# How to select elements from a list by condition?

Considering I have a list:

F = {f1, f2, f3, f4}

I want to perform exponent on the list

F = Power[#, 2]& /@ F

Now I want to do the same but with conditions. I want to perform Power[#, 2] on the elements of F that are not equal to NULL and the result of Power[#, 2] is not null.

Thanks.

UPDATE:

Let's say I have

A = {x, y, z}

SomeAction[t_] := ...

SomeAction[#] &/@ A

Let's say x = NULL

As Harry commented SomeAction[#] &/@ Select[A, !(# === NULL) &] will work only on y and z.

Let's also say that SomeAction[y] = NULL, and in this case I want to take the original y.

So I want to have following A = ...SomeAction[#] &/@ Select[A, !(# === NULL) &]... be equivalent to

A = {y, SomeAction[z]}
• something like list = {1, 2, 3, Null, 4}; MapAt[#^2 &, list, Position[list, x_ /; ! (x === Null), {1}, Heads -> False]] ? Commented Feb 16, 2015 at 11:08
• or list = {1, 2, 3, Null, 4}; #^2 & /@ Select[list, ! (# === Null) &] ? Commented Feb 16, 2015 at 11:11
• Using the Listable attribute it usually much faster than using Map in this way, so you could try F^2 /. Null^2 -> Null. Commented Feb 16, 2015 at 11:12
• @Harry right, something like that. But I would also like to control the resulting value, is it possible? Commented Feb 16, 2015 at 11:17
• Commented Feb 16, 2015 at 11:30

Here is a construct you might like:

ifNot[f_, x_][y_] /; MatchQ[y, x] := y

ifNot[f_, x_][y_] := If[MatchQ[#, x], y, #] & @ f[y]

Example:

ifNot[#^2 &, 4] /@ {1, 2, 3, 4, 5}
{1, 2, 9, 4, 25}

This is designed to work with patterns as well as literals for parameter x.

• Shouldn't the fourth number in the answer to the example be 16? At least this is what I calculated in my head and what my Mathematica (11) gives me Commented Oct 3, 2016 at 11:23
• @user1482714 I think you misunderstand the purpose of this function, which is: if the input is not "4" then square it, else return it unmodified. Commented Oct 3, 2016 at 23:34
• Ohh, sorry, I was doing it with 2 for the x_ argument, as this is what I needed in my application. You are completely right and my comment is wrong Commented Oct 4, 2016 at 13:20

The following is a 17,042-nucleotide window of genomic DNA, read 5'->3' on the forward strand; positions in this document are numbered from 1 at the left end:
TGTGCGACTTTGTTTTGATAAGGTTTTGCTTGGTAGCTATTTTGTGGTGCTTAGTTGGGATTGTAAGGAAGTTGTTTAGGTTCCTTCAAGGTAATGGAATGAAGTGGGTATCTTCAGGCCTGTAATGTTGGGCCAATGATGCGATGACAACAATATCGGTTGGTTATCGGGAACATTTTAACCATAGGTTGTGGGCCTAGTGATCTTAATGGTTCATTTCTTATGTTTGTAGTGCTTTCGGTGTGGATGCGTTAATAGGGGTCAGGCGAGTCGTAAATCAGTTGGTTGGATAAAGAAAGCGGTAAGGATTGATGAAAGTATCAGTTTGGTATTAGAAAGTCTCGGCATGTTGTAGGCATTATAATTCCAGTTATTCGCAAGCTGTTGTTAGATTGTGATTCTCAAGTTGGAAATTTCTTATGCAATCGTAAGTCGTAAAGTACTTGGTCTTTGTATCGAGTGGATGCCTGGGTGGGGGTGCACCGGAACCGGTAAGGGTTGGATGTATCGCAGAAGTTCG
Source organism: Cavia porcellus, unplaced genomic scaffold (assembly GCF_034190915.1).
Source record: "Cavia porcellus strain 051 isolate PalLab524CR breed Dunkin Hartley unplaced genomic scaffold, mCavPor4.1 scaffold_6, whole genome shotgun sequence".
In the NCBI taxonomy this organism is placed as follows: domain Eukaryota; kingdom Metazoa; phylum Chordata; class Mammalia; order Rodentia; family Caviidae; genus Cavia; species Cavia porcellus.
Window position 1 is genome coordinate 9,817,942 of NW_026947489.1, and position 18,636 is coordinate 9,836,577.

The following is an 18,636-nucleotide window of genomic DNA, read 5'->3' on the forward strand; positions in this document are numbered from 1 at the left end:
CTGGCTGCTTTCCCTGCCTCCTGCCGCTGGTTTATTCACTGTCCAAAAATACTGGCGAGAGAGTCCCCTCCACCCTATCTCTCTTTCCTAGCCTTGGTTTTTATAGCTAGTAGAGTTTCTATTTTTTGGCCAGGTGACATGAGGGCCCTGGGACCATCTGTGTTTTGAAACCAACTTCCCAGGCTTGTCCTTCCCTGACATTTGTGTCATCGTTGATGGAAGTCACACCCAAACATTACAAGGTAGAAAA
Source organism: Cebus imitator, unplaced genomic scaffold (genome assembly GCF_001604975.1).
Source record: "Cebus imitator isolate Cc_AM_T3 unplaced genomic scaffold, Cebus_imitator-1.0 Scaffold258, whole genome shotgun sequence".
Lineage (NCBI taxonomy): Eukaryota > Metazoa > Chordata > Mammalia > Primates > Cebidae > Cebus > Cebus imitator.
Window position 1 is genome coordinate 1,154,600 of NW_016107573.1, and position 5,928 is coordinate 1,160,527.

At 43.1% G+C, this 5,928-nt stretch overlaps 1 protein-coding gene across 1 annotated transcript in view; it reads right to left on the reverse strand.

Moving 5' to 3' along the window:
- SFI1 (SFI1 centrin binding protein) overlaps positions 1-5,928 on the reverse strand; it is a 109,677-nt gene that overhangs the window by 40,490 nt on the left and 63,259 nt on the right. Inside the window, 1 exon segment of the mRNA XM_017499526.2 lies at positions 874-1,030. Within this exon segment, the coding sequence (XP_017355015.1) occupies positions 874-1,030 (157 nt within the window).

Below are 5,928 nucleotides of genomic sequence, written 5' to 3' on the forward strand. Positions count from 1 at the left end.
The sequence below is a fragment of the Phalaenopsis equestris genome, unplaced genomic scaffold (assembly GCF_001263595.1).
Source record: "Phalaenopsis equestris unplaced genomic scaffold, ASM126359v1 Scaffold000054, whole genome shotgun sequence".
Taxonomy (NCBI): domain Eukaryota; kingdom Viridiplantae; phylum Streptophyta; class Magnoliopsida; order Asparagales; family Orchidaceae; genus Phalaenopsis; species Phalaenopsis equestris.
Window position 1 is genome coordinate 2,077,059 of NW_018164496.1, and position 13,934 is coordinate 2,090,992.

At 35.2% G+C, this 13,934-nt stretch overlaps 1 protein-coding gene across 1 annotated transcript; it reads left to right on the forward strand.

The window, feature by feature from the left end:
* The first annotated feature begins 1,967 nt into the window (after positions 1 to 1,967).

• @user1482714 No problem. We all make mistakes; I seem to make more than my share of them. Please continue to call me out when you believe you have spotted one of my mistakes. Commented Oct 5, 2016 at 0:31

For example, here is a way to do what you want with one single function.

In the following example, instead of Null, the "forbiden" value is 1, and someactionis computing Mod[x, 2] function (which gives the remainder on division of x by 2).

Let's define someaction, Mathematica allows to do this :

someaction[x_List] := someaction /@ DeleteCases[x, 1];

someaction[x_] := Mod[x, 2] // Switch[#, 1, x, _, #] &
(* or also someaction[x_] := Mod[x, 2] /. {1 -> x}; *)

The first definition tells what someaction should do when its argument is a List: it deletes all 1's from the list and map on this new list the more general definition of someaction.
The second (more general) defintion of someaction tells the function to perform a particular computation (here Mod[x,2]) but if 1is the result, it will be converted back to the argument (x).

Test

Let's say my test list is :

mylist={1,2,3,4,5,6};

then

someaction[mylist]

returns as expected

{0, 3, 0, 5, 0}

(for comparison : Mod[#,2]/@mylist returns {1, 0, 1, 0, 1, 0})

Clear[myList];
myList = {{1, 3.128}, {2, 2.459}, {2, 6.287}, {7, 6.02}, {2, 15287}};

myListLength = Length[myList];
For[i = 1, i <= myListLength, i++,
If[myList[[i, 1]] == 2, Print[myList[[i]]]]]